Along with the lovely tradition of making dandelion jelly in the spring, I also grew up with violet jelly. As a girl it took a lot of time to gather the hundreds of flowers needed to fill my mom’s pint jar. It often involved walking with my sister to parks and lawns that were further from the house than we were used to roaming. It was an adventure.
So I was delighted to find patches of violets springing up here and there in our parkways when we first moved here. I don’t make violet jelly every year, you really have to drop everything and get out there while they’re still blooming. You can find dandelions off and on all summer, but the violet flowers are a one-time deal. It took us about 45 minutes to roam around the neighborhood picking any flowers off of the parkways that are city property. I don’t worry much about pesticide, because there are so few of our neighbors who treat their parkways the way they do their lawns. And if they have violets and dandelions, they likely don’t treat either! Our neighborhood is relaxed like that.
There’s Science Behind Violet Jelly’s Beautiful Color:
The most magical thing about this jelly is the color. It glows with an amethyst purple that is almost prettier than the flower itself. And it makes a nice science demonstration.
When you pour the boiling water over the petals, the liquid turns a dark sapphire blue. The first time I made it I thought I had done something wrong. But when you add the lemon juice, the citric acid reacts to the cyan-compounds and lowers the pH, turning it right back to purple! It’s pretty neat. The flavor is very mild. It’s mostly just sweet. I’ve thought of adding a drop or two of rose water to give it a more floral note but always chicken out. If you try that, let me know how it tastes!
Some Tips for Perfect Violet Jelly On the First Try:
- Try to gather on a dry day. Muddy flowers mean muddy jelly. Ew.
- Which leads me to my next tip, which is to gather flowers in an area you feel confident is not loaded with pesticides and dog pee.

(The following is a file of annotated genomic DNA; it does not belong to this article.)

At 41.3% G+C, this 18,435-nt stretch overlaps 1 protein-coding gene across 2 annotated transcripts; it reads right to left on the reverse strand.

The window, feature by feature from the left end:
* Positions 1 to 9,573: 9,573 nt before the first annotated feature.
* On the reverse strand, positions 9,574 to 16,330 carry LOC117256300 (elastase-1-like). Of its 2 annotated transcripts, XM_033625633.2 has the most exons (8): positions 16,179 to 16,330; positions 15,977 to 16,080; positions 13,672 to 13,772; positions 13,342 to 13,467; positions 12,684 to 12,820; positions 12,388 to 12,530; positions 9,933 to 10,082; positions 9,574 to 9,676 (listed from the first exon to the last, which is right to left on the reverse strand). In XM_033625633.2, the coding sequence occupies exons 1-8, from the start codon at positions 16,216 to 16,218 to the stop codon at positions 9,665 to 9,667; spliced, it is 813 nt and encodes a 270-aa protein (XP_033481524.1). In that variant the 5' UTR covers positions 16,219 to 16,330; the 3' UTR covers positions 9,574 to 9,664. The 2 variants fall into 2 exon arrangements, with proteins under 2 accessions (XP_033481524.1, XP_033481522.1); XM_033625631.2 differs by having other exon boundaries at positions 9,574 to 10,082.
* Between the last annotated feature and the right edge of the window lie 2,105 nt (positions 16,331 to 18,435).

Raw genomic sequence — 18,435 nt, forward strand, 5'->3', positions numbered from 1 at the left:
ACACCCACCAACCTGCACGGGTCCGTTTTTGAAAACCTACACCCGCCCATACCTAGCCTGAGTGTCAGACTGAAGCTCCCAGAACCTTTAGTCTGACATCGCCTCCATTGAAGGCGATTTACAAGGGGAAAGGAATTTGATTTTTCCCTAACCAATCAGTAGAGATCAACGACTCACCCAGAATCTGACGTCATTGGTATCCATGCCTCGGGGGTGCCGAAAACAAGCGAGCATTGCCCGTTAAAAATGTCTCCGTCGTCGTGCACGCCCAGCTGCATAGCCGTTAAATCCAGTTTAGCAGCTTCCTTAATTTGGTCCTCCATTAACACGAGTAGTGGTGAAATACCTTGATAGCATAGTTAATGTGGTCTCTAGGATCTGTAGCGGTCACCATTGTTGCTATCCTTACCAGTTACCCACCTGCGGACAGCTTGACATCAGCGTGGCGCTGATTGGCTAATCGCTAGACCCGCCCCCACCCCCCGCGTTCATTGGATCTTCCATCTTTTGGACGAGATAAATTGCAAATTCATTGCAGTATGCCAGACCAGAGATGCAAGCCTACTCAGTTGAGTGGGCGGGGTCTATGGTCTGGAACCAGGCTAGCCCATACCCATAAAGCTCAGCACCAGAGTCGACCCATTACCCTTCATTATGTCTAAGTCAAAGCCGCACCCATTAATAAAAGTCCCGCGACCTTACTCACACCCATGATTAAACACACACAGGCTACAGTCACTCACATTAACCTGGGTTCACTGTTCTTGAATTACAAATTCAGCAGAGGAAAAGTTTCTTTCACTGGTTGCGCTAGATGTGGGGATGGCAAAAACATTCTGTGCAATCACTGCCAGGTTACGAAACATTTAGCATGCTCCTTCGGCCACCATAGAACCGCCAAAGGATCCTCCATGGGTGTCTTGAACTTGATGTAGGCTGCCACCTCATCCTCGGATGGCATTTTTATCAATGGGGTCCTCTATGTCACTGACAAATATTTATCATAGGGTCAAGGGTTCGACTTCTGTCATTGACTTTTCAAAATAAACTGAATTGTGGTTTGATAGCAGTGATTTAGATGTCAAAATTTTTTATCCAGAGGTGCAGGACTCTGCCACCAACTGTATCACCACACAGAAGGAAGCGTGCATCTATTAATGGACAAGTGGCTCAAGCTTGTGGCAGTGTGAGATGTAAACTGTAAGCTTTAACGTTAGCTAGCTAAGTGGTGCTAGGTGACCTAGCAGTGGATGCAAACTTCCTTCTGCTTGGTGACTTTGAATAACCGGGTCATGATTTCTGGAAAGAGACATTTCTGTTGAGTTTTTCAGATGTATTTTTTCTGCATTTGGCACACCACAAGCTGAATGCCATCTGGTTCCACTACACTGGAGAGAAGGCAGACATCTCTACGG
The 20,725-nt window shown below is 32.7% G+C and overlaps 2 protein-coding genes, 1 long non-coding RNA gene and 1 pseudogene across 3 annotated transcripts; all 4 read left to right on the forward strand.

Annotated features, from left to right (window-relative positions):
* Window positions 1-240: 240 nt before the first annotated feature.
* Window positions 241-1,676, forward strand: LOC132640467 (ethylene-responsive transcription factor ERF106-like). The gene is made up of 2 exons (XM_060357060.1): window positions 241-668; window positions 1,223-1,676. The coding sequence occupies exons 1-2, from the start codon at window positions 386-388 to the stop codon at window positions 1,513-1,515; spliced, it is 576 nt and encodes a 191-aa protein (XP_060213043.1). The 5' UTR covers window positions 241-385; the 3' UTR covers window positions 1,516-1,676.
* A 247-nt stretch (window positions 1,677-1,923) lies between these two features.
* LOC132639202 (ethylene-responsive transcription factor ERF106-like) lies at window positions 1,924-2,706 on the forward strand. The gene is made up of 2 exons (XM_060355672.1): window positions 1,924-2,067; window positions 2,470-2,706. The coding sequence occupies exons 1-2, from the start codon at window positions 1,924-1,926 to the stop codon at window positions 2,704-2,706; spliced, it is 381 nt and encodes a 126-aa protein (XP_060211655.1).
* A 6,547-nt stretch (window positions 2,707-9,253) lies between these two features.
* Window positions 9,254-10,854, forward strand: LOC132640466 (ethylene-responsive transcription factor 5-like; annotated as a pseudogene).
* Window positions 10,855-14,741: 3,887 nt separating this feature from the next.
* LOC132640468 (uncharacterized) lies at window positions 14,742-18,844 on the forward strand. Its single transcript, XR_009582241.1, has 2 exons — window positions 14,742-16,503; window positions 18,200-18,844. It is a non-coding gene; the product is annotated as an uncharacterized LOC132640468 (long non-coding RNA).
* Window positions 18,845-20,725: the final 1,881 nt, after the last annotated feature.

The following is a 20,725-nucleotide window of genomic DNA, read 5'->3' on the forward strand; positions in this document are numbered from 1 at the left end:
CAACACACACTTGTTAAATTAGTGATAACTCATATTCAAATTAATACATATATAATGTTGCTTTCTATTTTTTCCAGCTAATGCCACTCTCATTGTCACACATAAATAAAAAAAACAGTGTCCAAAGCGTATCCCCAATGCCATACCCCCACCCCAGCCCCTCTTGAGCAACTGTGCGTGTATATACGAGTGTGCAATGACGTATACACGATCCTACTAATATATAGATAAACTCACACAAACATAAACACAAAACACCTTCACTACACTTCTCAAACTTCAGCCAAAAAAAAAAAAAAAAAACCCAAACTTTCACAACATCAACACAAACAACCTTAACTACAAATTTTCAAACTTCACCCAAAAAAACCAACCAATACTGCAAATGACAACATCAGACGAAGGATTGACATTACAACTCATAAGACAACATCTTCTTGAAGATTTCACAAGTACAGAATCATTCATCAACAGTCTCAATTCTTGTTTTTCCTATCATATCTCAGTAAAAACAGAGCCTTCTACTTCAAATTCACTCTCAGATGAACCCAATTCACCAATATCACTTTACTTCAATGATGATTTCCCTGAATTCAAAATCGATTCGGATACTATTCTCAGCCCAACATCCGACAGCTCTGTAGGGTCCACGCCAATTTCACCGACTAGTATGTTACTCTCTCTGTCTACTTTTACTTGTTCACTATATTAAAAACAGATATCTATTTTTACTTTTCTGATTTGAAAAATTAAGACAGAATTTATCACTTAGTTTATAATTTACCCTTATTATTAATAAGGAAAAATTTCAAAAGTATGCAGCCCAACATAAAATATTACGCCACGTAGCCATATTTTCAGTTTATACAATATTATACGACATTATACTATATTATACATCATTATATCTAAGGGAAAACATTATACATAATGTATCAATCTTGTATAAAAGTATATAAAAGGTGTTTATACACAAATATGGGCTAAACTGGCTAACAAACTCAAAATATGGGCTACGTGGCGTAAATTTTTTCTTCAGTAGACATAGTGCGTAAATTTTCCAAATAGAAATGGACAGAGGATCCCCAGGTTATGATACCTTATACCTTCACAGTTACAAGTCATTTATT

Make sure to get as many flowers into your pint jar as you can. Press them down gently to fit them all in. The more flowers, the deeper the color.
- Make your violet tea as soon as you can after picking, while the petals are still a nice and fresh. A few hours is fine.
- Liquid pectin and powdered pectin behave differently. This calls for liquid pectin. Call ahead to make sure your grocery store stocks it. When I called mine, they asked me to spell it four times and then asked me if it was a “medical thing”. But they did carry it, just took some coaxing.
Use the deepest pot you have because boiling jelly is no joke. It boils up very high and can be a real menace if it overflows.
- The recipe calls for 80z. (half pint) jars. I also put this jelly in smaller 4oz. jars for gifts. Ball sells a 4oz jar at Target with a one-piece lid that I like.
- The recipe says to put these in “processed jars”. This means the jars and lids have been boiled and prepared like you do with legit canning. There is a pretty good tutorial here if you’d like your jelly to be shelf stable. I usually make 8 jars and give 7 away, so I’m fine with just refrigerating.
Special thanks to my mom, Vicki Nowicki, for keeping this tradition going throughout my childhood and for sharing her recipe. I’ve made some changes to standardize the measurements, but the ingredients and method are the same.
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